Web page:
FNM party settling on Parker in west

It’s just about a done deal.

 

Pakesia Parker, we have been informed, is already in campaign mode. She is reportedly the Free National Movement’s choice for the West Grand Bahama/Bimini Constituency. As of this writing, she was set to be ratified and “very soon,” according to a FNM inside source.

 

On the other hand, Howard Grant Jr. is still holding on and hopeful that he might get the nod. There is disappointment, however, because we have been told he put his name forward, when Parker had indicated no interest.  However, our source, said that Howard Grant Jr.’s immediate family, long connected to the FNM, for a time, was also associated with the Democratic National Alliance (DNA). The DNA link became an issue for some FNMs and could eventually factor in the ultimate decision.

 

It is understood however, that Parker has been moving around in the constituency and re-connecting with party leaders in Grand Bahama and nationally. A native of GB West, just like Member of Parliament Obie Wilchcombe, she in the view of some in the party will succeed the second time.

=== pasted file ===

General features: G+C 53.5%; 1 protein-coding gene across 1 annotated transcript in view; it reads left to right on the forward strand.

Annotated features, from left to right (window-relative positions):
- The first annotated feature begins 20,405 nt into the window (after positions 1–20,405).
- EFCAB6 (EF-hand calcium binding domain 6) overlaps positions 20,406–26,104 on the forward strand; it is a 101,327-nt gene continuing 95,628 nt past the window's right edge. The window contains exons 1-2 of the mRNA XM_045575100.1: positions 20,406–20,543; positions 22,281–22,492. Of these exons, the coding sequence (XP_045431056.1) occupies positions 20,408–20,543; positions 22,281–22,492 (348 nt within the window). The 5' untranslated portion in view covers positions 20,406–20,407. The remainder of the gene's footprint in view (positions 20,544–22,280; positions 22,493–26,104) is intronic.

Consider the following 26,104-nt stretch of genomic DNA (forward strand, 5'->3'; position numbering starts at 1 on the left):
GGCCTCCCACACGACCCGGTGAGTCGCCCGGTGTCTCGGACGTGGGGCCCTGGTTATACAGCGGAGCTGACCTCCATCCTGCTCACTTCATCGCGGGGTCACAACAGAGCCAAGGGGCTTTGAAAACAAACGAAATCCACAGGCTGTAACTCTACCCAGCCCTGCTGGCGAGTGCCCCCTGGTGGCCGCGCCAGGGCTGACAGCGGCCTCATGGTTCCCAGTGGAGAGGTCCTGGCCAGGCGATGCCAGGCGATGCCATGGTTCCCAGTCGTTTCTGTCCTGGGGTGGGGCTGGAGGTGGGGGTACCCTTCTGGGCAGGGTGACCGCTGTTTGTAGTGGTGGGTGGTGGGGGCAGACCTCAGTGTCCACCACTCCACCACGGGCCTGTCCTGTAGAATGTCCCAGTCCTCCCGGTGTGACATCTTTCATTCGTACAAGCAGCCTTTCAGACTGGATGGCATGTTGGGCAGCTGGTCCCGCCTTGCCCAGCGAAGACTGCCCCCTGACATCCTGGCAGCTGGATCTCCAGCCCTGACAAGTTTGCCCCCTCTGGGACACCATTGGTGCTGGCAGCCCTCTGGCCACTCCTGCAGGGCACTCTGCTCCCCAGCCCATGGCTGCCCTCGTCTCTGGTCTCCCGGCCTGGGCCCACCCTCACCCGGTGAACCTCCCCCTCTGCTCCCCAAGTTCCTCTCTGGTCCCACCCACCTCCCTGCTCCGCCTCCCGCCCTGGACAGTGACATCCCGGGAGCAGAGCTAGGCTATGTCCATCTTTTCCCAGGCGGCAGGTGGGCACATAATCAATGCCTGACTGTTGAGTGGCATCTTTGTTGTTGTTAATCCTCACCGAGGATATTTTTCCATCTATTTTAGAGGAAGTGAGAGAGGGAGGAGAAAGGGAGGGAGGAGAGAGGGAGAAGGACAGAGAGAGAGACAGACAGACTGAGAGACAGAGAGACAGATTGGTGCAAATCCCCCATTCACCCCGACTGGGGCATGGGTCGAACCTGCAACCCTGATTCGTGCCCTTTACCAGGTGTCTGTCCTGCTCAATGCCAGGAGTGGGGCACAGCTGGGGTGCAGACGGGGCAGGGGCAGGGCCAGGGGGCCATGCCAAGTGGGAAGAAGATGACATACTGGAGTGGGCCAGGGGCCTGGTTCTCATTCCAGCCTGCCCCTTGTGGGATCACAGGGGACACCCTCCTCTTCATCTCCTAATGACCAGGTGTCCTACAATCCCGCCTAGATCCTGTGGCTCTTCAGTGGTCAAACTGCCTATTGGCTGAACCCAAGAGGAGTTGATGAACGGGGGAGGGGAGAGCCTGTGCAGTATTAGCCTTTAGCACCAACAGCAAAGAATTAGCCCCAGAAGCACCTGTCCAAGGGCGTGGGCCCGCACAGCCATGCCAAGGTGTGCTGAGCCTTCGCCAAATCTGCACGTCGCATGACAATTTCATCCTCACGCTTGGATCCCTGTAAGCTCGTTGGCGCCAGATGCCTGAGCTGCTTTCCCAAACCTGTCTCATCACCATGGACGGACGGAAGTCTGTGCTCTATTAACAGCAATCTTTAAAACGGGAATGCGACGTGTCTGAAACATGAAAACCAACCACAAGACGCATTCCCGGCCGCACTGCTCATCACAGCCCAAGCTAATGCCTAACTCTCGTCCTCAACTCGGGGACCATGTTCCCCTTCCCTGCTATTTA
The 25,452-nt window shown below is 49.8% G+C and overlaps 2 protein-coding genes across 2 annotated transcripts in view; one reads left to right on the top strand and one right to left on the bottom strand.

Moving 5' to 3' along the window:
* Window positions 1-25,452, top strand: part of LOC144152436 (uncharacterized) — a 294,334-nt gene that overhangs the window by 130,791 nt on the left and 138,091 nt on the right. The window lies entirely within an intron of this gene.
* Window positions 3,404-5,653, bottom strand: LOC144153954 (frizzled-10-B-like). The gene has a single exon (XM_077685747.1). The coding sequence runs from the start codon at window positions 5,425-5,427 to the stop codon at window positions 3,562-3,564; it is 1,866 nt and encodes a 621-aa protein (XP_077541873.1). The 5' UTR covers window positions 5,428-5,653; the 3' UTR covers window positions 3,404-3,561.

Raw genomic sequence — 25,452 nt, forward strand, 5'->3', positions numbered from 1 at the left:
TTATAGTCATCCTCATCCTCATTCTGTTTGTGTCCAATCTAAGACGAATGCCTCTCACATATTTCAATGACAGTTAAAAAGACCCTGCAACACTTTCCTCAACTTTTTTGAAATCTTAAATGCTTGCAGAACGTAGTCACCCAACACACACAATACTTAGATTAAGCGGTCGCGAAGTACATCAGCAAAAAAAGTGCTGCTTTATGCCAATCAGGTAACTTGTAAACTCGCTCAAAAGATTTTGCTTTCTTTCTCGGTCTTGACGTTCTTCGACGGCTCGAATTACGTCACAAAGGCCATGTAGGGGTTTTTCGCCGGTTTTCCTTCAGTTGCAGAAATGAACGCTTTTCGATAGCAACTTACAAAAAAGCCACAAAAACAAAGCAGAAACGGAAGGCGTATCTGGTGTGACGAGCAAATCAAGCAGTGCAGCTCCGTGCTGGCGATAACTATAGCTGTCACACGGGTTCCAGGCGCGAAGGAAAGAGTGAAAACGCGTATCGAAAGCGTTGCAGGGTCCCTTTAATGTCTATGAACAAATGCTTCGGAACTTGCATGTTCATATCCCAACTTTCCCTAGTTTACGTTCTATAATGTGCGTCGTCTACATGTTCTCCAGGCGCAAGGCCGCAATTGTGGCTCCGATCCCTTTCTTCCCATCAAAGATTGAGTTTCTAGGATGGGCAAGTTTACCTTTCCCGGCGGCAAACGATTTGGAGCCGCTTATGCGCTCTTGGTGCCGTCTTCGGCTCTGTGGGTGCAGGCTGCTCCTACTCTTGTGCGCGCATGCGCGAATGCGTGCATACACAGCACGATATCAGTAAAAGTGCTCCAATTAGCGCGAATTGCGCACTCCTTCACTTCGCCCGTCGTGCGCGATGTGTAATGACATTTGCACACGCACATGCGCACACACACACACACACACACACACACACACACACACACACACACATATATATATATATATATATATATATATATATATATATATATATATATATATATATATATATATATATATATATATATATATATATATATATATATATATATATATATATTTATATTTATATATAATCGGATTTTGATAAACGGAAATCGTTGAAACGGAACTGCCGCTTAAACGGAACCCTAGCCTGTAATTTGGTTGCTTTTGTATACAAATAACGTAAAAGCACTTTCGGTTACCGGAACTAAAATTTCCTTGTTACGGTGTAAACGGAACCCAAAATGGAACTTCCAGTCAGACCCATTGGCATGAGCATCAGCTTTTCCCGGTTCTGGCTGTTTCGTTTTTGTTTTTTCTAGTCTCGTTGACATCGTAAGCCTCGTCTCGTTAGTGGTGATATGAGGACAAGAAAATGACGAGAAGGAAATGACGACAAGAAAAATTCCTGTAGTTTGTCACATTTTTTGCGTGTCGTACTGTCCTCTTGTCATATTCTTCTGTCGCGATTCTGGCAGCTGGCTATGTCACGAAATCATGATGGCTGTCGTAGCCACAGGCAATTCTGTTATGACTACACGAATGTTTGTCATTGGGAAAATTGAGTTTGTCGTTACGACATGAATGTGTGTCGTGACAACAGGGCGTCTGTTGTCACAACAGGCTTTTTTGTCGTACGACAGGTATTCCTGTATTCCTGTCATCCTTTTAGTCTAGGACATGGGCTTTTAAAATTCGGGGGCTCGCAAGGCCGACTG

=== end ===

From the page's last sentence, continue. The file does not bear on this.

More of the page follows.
If and when ratified, Parker would join colleagues who seem to have the edge at the moment. 

 

Even East End supporters of the Progressive Liberal Party are admitting that incumbent Peter Turnquest, the deputy leader of the FNM, is very strong. He has remained a presence in the constituency throughout the recent term. On the upper East End sector, it is said that he has gained ground. Of course, around the bridge, the FNM has always carried the bulk of the voting support.

 

In Marco City, Michael Pintard has been on the ground for months. He jumped out and lent support to residents of Marco City in the aftermath of Hurricane Matthew and is banking on being rewarded by the voters.

 

Iram Lewis was in the Central Grand Bahma race, running before his opponents got started. It’s a case of whether he can maintain the momentum, and not fade close to the campaign conclusion. 

 

In Pineridge, Frederick McAlpine is said to be giving incumbent Dr. Michael Darville a battle. So, without the benefits of polls, the mood of the people, generally driving conversations, appears to be in opposition to the sitting government.  In 2012, three seats (Marco City-Greg Moss, Pineridge-Dr.Darville and West Grand Bahama/Bimini –Wilchcombe) went with the PLP, as did much of the rest of the country as a wave of disgruntlement ousted Hubert Ingraham and the FNM.

 

Bahamians throughout the archipelago are disgruntled once again, in large numbers.

 

Will there be a shift in Grand Bahama?

 

The future holds that answer.

 

Published  Tuesday, February 21, 2017 

 

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